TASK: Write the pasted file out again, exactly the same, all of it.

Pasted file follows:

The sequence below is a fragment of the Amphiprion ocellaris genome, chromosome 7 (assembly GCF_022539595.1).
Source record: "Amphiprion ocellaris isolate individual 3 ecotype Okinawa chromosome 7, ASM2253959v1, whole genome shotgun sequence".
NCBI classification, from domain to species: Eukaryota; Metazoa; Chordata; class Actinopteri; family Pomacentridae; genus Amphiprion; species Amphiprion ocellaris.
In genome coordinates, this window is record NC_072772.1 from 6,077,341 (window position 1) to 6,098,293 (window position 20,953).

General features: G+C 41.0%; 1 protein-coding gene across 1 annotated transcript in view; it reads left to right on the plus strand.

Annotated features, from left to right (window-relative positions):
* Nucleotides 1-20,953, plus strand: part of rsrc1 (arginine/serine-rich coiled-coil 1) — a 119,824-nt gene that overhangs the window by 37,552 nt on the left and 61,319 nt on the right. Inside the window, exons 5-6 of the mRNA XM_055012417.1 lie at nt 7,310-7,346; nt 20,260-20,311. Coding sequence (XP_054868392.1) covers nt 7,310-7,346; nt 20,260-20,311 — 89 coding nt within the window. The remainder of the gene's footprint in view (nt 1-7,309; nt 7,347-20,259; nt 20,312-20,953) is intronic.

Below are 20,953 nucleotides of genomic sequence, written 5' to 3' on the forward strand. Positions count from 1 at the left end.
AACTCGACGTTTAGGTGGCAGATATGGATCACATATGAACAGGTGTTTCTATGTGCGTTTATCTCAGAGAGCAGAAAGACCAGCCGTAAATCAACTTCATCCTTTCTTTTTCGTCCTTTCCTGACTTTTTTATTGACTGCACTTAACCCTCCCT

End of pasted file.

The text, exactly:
The sequence below is a fragment of the Amphiprion ocellaris genome, chromosome 7 (assembly GCF_022539595.1).
Source record: "Amphiprion ocellaris isolate individual 3 ecotype Okinawa chromosome 7, ASM2253959v1, whole genome shotgun sequence".
NCBI classification, from domain to species: Eukaryota; Metazoa; Chordata; class Actinopteri; family Pomacentridae; genus Amphiprion; species Amphiprion ocellaris.
In genome coordinates, this window is record NC_072772.1 from 6,077,341 (window position 1) to 6,098,293 (window position 20,953).

General features: G+C 41.0%; 1 protein-coding gene across 1 annotated transcript in view; it reads left to right on the plus strand.

Annotated features, from left to right (window-relative positions):
* Nucleotides 1-20,953, plus strand: part of rsrc1 (arginine/serine-rich coiled-coil 1) — a 119,824-nt gene that overhangs the window by 37,552 nt on the left and 61,319 nt on the right. Inside the window, exons 5-6 of the mRNA XM_055012417.1 lie at nt 7,310-7,346; nt 20,260-20,311. Coding sequence (XP_054868392.1) covers nt 7,310-7,346; nt 20,260-20,311 — 89 coding nt within the window. The remainder of the gene's footprint in view (nt 1-7,309; nt 7,347-20,259; nt 20,312-20,953) is intronic.

Below are 20,953 nucleotides of genomic sequence, written 5' to 3' on the forward strand. Positions count from 1 at the left end.
AACTCGACGTTTAGGTGGCAGATATGGATCACATATGAACAGGTGTTTCTATGTGCGTTTATCTCAGAGAGCAGAAAGACCAGCCGTAAATCAACTTCATCCTTTCTTTTTCGTCCTTTCCTGACTTTTTTATTGACTGCACTTAACCCTCCCT